Sat | Aug 19, 2017

... 100 institutions to be certified

Published:Thursday | August 11, 2016 | 8:00 AM
Glen Christian (left) praises Gary 'Butch' Hendrickson (right), patron of the National Baking Company Foundation, during the official launch of Little Leaders at The Jamaica Pegasus hotel in Kingston on Tuesday.

Giving their commitment to have 100 early-childhood institutions certified over the next 12 months, chairperson of the Early Childhood Commission, Trisha Williams Singh, said bureaucracy in addition to achieving more results are issues the commission is intent on addressing as they seek to improve the sector.

Speaking with The Gleaner following the launch of the National Bakery Foundation's Little Leaders programme, she said the time has come for the early-childhood sector to begin producing results.

"Currently, we have 17 (schools certified). The intent in the next 12 months is to certify 100. We are giving that commitment to Jamaica," she said.

"One of the challenges is that many people want to help and so we are going to make it easier for them to contribute. We are moving to a more action-based approach to early childhood because I say it unapologetically, we do a lot of talking. The standards are here, a lot of research has been done. Let's just do it," she declared.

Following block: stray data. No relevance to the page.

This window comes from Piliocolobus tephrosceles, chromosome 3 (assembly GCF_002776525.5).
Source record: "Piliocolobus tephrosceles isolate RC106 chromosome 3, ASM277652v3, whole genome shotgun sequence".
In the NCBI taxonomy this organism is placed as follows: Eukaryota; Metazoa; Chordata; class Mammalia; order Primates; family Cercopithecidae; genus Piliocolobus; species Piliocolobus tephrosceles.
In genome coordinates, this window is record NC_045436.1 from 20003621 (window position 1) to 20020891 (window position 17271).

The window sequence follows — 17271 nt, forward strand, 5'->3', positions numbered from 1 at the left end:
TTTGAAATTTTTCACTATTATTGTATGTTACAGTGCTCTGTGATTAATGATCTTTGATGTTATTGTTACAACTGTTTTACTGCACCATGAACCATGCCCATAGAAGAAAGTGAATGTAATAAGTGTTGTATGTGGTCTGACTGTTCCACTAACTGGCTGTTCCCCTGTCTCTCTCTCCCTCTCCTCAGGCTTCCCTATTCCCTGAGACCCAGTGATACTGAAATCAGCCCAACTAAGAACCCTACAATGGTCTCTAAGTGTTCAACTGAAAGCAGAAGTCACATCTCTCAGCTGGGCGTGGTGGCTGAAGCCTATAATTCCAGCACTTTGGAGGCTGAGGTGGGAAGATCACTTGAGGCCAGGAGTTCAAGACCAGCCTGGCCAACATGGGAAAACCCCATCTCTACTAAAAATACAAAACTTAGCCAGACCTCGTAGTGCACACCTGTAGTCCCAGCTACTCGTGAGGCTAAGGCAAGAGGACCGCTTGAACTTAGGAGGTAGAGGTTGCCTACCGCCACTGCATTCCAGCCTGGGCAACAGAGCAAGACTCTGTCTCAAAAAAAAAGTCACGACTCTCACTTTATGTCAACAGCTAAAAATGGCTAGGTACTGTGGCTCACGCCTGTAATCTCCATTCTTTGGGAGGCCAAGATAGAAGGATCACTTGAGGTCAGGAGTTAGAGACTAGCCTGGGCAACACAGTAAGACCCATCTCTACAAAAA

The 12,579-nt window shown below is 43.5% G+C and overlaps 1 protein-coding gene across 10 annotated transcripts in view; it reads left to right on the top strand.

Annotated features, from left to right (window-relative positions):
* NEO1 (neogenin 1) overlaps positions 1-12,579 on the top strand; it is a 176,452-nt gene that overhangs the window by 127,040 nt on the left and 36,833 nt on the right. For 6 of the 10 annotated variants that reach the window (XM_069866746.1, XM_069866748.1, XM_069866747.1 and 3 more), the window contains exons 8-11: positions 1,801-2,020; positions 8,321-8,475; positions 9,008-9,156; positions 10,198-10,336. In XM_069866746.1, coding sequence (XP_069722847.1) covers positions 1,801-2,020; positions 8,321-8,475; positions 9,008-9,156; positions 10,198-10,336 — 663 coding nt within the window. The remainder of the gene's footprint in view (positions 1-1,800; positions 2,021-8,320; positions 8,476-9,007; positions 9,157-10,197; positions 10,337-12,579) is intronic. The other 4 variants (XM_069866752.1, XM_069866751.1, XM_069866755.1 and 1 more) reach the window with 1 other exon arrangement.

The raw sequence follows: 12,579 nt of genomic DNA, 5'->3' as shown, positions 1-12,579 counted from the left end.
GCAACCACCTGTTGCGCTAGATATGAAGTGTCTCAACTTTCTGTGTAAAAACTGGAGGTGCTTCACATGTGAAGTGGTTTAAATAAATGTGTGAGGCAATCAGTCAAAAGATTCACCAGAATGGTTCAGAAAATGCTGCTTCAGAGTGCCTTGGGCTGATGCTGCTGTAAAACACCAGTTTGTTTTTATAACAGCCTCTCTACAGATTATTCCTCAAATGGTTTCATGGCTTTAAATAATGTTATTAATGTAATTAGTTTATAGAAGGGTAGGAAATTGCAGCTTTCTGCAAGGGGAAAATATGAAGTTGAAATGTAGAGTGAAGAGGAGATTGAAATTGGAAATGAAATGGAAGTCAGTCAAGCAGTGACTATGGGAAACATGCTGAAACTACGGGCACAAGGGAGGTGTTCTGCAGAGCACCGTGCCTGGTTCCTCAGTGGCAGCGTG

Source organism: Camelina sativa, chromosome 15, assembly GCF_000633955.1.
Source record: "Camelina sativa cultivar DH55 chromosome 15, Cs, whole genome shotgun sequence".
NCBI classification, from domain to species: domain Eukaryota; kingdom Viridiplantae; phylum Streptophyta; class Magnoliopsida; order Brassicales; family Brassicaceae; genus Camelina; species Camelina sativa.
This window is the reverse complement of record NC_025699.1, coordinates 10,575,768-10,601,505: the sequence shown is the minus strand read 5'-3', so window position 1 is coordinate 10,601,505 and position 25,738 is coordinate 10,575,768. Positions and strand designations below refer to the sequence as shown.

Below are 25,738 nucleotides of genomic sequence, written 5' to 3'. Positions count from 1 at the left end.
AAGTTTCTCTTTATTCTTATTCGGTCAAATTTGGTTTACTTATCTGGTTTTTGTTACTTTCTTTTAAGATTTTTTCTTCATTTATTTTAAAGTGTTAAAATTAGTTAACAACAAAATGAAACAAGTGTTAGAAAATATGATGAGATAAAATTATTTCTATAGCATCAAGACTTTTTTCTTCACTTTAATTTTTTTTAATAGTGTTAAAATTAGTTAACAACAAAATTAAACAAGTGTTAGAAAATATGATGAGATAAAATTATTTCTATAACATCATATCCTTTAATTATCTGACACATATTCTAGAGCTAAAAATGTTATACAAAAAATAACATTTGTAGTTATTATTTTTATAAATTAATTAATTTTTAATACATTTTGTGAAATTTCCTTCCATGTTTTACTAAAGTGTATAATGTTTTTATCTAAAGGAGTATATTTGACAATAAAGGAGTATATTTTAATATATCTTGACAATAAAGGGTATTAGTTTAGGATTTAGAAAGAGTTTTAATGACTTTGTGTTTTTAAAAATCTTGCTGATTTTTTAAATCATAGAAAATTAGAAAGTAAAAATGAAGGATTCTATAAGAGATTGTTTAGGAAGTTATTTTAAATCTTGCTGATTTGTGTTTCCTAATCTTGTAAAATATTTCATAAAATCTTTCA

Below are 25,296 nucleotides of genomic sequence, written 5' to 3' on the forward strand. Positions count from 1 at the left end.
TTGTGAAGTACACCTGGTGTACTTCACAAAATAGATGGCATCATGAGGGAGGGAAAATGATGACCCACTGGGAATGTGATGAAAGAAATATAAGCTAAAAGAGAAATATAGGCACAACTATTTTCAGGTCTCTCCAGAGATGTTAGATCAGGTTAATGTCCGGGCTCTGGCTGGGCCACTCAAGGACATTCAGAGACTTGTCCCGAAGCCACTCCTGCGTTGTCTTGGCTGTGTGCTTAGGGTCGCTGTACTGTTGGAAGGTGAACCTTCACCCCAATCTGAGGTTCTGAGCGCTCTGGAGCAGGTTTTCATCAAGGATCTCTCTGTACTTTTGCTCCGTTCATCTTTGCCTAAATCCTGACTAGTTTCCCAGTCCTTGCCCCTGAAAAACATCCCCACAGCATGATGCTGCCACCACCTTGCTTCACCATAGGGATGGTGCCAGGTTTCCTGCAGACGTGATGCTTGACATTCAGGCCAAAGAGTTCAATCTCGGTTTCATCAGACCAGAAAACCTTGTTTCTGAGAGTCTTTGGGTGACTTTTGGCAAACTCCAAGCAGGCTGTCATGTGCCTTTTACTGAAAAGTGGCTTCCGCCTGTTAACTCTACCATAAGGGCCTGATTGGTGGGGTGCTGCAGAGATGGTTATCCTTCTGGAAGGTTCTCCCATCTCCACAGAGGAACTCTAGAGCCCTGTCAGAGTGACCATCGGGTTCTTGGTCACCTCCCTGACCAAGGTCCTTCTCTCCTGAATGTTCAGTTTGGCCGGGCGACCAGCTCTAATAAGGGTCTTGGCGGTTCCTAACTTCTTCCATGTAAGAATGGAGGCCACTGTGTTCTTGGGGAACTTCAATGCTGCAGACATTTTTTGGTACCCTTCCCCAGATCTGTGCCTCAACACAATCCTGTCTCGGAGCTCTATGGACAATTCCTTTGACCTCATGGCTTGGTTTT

Noting that an educational fair will be hosted later this month to educate persons on the importance of police records - a requirement for early-childhood teachers - Singh said that children should be exposed to the best standards of education.

"We keep talking about the police records. However, I do believe, for example, that a parent enrolling their child in an institution would want to know that the practitioner is up to standard. Police records, health services - all of these are requirements in ensuring that we meet basic standards," she said.

"We also recognise that there are some buildings which will need fixing, among other issues, but we are determined. We are on a serious campaign. We have a lot of more trained practitioners coming into the system and that is commendable, but we still have to fix the gaps," she said.

- J.G.